be greatful you aren't buying festool woodworking stuff. EVERYTHING

is ala carte, and it's breathtakingly expensive. unfortunately, the stuff

works better than anything else on the market, and once you've used

it, it's worse than drug addiction.

 

if garmin stuff worked as well as my festool stuff, i could use my

oregon as a total station in survey work. and if garmin stuff was

priced like festool stuff, the oregon would be $5,875.00

 

FulThrotl

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I guess I've been "charmed" with the Oregon. I haven't had any of the problems with my Oregon that has been mentioned on here (so far) other than 1 time the screen wouldn't update when I switched to "Off Road" mode.

 

Other than that, it's performed flawlessly. I went and found 28 GeoCaches yesterday after an event with some other cachers and the Oregon was more accurate than 4 60CSx's, a Colorado and a Nuvi! On 3 of the caches, their GPSr's would bounce around wildly, but my Oregon was pretty true. They were impressed and I was VERY impressed! My Colorado was NEVER that good!

 

I have the Oregon 400t with the entire US Nav 2009 NT installed into internal memory. I started the day using Lithium batteries but switched to 2700 mAh NiMe batteries without issue. Only difference I noticed is that the unit got way heavier with the battery switch. No difference on operation or performance (in response to earlier post about possible battery issue).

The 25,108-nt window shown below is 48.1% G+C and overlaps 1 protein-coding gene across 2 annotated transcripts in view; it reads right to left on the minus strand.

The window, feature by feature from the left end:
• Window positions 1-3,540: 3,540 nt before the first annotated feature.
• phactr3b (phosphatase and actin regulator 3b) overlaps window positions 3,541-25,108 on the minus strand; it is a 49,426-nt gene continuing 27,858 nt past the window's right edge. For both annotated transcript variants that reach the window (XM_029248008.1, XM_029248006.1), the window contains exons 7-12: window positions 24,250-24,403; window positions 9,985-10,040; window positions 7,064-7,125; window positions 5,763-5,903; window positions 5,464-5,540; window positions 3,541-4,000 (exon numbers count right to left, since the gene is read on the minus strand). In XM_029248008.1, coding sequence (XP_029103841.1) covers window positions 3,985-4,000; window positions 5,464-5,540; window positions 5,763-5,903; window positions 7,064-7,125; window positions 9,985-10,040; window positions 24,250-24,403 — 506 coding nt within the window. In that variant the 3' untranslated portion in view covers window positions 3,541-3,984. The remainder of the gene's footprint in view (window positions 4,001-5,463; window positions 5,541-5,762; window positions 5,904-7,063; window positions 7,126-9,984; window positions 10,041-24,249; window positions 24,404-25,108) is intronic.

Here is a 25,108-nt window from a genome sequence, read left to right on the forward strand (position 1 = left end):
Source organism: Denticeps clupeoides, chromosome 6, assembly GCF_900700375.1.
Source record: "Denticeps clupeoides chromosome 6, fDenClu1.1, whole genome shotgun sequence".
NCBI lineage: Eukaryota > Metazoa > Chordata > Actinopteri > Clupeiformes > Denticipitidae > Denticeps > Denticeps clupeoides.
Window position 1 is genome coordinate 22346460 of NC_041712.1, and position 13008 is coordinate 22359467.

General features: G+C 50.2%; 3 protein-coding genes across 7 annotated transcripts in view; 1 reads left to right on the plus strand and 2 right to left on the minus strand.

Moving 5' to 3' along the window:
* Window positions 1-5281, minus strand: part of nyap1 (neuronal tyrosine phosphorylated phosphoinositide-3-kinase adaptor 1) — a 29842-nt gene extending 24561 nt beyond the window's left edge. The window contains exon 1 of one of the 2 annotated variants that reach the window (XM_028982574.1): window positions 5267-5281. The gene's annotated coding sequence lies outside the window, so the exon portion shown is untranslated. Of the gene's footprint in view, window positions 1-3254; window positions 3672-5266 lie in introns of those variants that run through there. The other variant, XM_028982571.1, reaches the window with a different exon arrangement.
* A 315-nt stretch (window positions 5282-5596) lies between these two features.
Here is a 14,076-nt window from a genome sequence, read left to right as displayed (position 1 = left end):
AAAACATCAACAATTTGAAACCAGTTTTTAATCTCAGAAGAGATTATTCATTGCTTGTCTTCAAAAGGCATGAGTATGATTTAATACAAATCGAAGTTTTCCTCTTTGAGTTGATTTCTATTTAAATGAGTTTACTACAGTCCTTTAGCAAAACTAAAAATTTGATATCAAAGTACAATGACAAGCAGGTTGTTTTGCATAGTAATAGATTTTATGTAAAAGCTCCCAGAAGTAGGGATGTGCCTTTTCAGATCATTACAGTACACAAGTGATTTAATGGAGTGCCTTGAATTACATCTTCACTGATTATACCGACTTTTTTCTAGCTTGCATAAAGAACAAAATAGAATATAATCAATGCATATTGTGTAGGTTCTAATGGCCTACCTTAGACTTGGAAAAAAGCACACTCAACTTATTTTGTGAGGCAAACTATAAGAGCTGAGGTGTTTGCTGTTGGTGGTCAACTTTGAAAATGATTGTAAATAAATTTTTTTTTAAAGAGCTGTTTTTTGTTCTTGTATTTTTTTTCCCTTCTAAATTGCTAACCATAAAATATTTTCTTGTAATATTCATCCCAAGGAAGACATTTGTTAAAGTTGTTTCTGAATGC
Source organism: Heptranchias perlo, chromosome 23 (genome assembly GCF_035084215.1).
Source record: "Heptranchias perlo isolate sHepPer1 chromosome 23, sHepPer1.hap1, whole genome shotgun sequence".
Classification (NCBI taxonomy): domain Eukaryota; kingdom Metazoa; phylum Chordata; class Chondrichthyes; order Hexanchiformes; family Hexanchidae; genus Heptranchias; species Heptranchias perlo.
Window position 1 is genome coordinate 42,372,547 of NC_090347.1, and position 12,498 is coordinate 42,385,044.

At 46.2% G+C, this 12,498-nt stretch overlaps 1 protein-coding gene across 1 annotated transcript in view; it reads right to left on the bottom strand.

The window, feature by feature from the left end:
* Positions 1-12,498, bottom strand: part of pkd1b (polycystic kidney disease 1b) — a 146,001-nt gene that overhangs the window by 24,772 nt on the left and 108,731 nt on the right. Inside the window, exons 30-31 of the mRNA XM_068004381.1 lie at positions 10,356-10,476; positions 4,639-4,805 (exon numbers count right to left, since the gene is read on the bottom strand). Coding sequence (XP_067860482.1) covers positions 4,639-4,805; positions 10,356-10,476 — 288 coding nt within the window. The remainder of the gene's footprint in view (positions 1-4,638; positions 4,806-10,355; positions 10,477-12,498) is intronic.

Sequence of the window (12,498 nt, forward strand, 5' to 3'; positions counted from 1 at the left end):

I am VERY impressed with the Oregon, as were the other cachers with me. 1 cacher has almost 7000 finds and another has over 4000. I just turned over 2200 yesterday.

 

I would HIGHLY recommend the Oregon to anyone with the $$$ to get it!

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Today, I've hit a brand new problem which is pretty awful: about 50-60% of the time after powering the unit on, it will work fine for about 5 or 10 minutes, but thereafter the touch screen / button user interfaces will fail to be (as) responsive to user input.

 

For example, if I am on the satellite page and press the "x" to exit, the "x" will change color (i.e. I touched it), but the unit will freeze and it will take a very long time (20+ seconds) to return to the previous screen, and all operations are extremely sluggish from that point forward. The other scenario is that the unit becomes entirely non-responsive and will not react to anything (touch or single power-button presses); the only things that work are to press and hold the power button (it will eventually power off), or pull the batteries.